Another interesting dynamic with Randall is that the show no longer regards him as financially invincible. The show has never been great at handling money issues with real depth, and when characters have come into money issues, they’re solved pretty quickly; Jack and Rebecca were short on funds, so Jack sold his car and borrowed money. The insurance money was running out, so Rebecca got an entry-level job. But it won’t be able to weasel its way out of this one; I was already annoyed during Season 4 at how little financial strain owning a dance studio put on Beth and Randall. Studios were among those hardest hit in the pandemic, so now the show is forced to confront the fact that Beth’s venture is one of high overhead and minimal returns. We obviously know from the future that Clarke School of Dance will still be there in the future, but it’s going to be a long, hard road.

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Speaking of the future: did anyone get the vibes that they are increasingly laying the groundwork for Madison to not survive childbirth? There were a few ominous hints and dialogue about “being there” for her kids that just seemed a bit too ironic. The show might be too toothless to do something as bleak as kill Madison after the good work it did developing her character, but on the other hand, it feels like the show is also too gutless to get Kevin with anyone other than Sophie.

I was pleasantly surprised at how well the show handled the COVID reality; on one hand it might become tiresome after a while, but on the other hand it makes me more grateful for the flashback scenes during which we’ll surely get a reprieve from the present-day uncertainty. That said, I noticed quite a bit of COVID-induced production pragmatism which I can imagine might lead to the show being less ensemble-focused this year. This is Us has an extremely large cast (although some cast members will never interact with others), and social media posts by Jon Huertas and Justin Hartley have indicated that the on-set protocols are no joke. I was a bit worried by the fact that we didn’t see any Young Big Three in this episode, although this isn’t the first time we’ve gotten a premiere without them. I can’t imagine they’ll close the door on the flashback concept, but I do wonder if it will be considered safer and more efficient to film more of the 1990’s sequences together, rather than episode-by-episode.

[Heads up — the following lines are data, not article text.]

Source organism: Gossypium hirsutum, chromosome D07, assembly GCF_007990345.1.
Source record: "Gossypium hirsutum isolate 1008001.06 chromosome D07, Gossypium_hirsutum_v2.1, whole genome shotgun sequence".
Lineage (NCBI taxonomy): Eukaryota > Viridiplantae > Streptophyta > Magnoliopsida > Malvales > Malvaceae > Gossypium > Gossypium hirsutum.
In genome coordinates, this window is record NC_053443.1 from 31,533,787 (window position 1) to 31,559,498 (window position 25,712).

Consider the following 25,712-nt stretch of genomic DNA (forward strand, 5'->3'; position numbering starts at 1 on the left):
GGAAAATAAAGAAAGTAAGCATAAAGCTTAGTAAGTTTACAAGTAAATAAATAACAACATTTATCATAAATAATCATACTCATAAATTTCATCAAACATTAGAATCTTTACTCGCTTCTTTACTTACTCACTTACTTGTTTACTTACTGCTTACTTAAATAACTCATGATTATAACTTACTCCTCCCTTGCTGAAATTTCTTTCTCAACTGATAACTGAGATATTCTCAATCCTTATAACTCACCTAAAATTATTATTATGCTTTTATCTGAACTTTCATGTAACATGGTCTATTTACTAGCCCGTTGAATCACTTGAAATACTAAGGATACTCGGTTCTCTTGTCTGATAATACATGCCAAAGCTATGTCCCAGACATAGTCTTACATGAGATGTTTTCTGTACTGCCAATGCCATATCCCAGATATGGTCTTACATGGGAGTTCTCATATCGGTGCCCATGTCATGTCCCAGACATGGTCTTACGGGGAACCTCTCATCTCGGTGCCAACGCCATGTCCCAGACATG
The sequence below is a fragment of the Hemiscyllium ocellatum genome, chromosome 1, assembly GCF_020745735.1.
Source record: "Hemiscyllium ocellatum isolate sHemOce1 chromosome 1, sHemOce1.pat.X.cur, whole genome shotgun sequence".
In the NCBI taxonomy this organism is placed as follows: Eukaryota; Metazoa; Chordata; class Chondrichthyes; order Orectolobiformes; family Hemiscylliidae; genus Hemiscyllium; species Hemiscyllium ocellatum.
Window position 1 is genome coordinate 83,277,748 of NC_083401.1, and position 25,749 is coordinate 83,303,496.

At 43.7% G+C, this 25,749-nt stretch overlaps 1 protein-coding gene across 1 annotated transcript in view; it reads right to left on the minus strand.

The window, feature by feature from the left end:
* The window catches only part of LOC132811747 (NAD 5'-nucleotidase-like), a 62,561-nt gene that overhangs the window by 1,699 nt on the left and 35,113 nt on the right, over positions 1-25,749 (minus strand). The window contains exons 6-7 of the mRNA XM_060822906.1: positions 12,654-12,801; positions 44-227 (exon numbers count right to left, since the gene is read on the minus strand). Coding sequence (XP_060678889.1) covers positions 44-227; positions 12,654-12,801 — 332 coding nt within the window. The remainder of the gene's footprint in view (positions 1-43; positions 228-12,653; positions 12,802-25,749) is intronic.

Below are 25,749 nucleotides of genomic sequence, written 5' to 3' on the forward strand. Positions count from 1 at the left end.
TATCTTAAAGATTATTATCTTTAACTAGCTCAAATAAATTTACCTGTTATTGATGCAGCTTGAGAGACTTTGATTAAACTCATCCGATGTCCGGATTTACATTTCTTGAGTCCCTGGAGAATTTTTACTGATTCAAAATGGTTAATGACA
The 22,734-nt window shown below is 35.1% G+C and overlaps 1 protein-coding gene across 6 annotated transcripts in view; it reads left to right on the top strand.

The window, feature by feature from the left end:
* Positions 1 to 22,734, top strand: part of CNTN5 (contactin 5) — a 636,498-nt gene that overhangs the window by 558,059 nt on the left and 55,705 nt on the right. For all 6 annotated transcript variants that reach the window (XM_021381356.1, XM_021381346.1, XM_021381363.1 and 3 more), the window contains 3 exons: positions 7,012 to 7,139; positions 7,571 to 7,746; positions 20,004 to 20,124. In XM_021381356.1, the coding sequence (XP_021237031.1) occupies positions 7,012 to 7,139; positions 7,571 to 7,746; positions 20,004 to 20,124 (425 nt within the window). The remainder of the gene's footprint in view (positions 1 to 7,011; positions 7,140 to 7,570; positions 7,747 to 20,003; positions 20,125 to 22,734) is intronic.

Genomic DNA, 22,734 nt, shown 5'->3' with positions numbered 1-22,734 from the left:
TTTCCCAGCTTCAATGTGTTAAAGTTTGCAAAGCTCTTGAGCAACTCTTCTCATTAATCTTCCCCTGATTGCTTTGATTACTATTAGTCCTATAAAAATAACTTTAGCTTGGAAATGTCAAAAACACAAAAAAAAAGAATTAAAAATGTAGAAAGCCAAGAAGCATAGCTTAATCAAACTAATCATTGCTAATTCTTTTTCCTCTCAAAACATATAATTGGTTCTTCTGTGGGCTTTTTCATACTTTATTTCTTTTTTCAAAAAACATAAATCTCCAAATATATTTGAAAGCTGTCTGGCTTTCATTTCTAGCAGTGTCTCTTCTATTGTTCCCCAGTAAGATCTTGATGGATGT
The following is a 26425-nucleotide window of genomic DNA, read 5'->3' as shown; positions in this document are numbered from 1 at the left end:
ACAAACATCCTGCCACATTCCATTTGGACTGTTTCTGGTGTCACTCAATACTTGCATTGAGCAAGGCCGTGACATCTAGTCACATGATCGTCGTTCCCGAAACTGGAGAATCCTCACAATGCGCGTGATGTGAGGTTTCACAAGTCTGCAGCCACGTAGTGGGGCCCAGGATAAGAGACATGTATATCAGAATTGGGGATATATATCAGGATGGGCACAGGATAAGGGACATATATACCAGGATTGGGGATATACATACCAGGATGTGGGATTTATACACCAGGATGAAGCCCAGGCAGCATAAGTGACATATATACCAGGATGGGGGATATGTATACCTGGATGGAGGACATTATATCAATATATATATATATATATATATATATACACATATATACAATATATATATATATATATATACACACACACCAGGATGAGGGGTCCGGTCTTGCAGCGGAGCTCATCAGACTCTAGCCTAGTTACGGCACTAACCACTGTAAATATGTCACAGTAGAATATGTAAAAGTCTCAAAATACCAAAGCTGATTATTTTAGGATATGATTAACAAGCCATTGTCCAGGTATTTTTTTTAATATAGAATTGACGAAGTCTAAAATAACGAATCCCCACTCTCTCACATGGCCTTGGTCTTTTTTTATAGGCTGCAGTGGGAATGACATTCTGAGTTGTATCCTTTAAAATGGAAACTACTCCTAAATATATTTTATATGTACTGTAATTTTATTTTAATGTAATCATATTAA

Speaking of which, I’m getting borderline-antsy about when the pre-teen Big Three is going to age into the teen Big Three, because all three actors are in the throes of puberty and changing rapidly. Mackenzie Hancsicsak looks much older than she did before and appears to have a different body shape now. She’s also taller than her brother-actors, which might work for now (girls do grow faster than boys), but she also looks taller than Hannah Ziele and Chrissy Metz. Lonnie Chavis has also grown a lot during COVID. He’s only 12, but his voice is now deeper than Niles Fitch’s. I can imagine it might help the show to film more of the 90’s stuff all at once for this reason alone: puberty is a fast and furious beast.

One person who is likely saying good-bye to the show: Pamela Adlon! I do think it’s a great decision for Randall to opt for a black therapist, but I did enjoy the dynamic he had with Dr. Leigh, and it was nice to actually see Adlon in a role, considering she’s typically a voice performer (it’s really interesting to try to draw lines between her speaking voice and her Bobby Hill voice).

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Now that we’re at the end, it’s only right to talk about what the hell happened at the end of the episode. This is Us loves twists, so I shouldn’t be shocked. But I couldn’t help but wonder if this twist is really earned. Past twists have been set up a bit better — Nicky being alive, for example — whereas little groundwork was laid for Laurel being alive. We did get a few mentions of her in After the Fire which indicated that despite Randall “making peace” with her death, there was probably more under the surface. But is that enough? I suspect the Laurel twist might have been a last-minute plot induced by COVID. For that reason, as well as the fact that they’ve done “this person was alive the whole time!” before (expertly, but nevertheless, it’s been done), I’m trepidatious.

Still, while the first few seasons of This is Us were certainly about fathers, the post-Jack seasons of the show demonstrate that it is very much also a show about mothers. Laurel, who was something of an activist back in the 70s and has likely experienced the worst of the carceral system, could be the big link Randall needs — not just to his past, but just to his identity. If they don’t try too hard to recreate the William magic — and really, could anyone do that? — this could just work.

In summary:

The good:

  • Sterling K. Brown and Chrissy Metz’s performance
  • Welcome back, Malik!
  • Miguel and Rebecca acting like an actual couple instead of just geriatric roommates.
  • This is bad in the good way: Rebecca’s repeating of an innocent question and Kate’s line “Her face was not her face” sent me right back to the worst of my Grandma’s Alzheimer’s. The terror is very real.

The bad:

  • Jack Pearson couldn’t find anyone to monologue to, so he monologued in a church. Pass.
  • Randall longing for a year with no more surprises right before that big surprise was way too on-the-nose.

Well, that was it — my long-winded recap for a slightly drawn-out but ultimately satisfying premiere. Next week’s recap will be shorter, since the episode is shorter and won’t be as focused on addressing the “how did we get here” matters. I’m looking forward to a season that delivers on its twist promises while also dealing with the COVID curveballs!

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I have a lot of feelings about movies and TV shows that would be embarrassing if it weren’t 2020.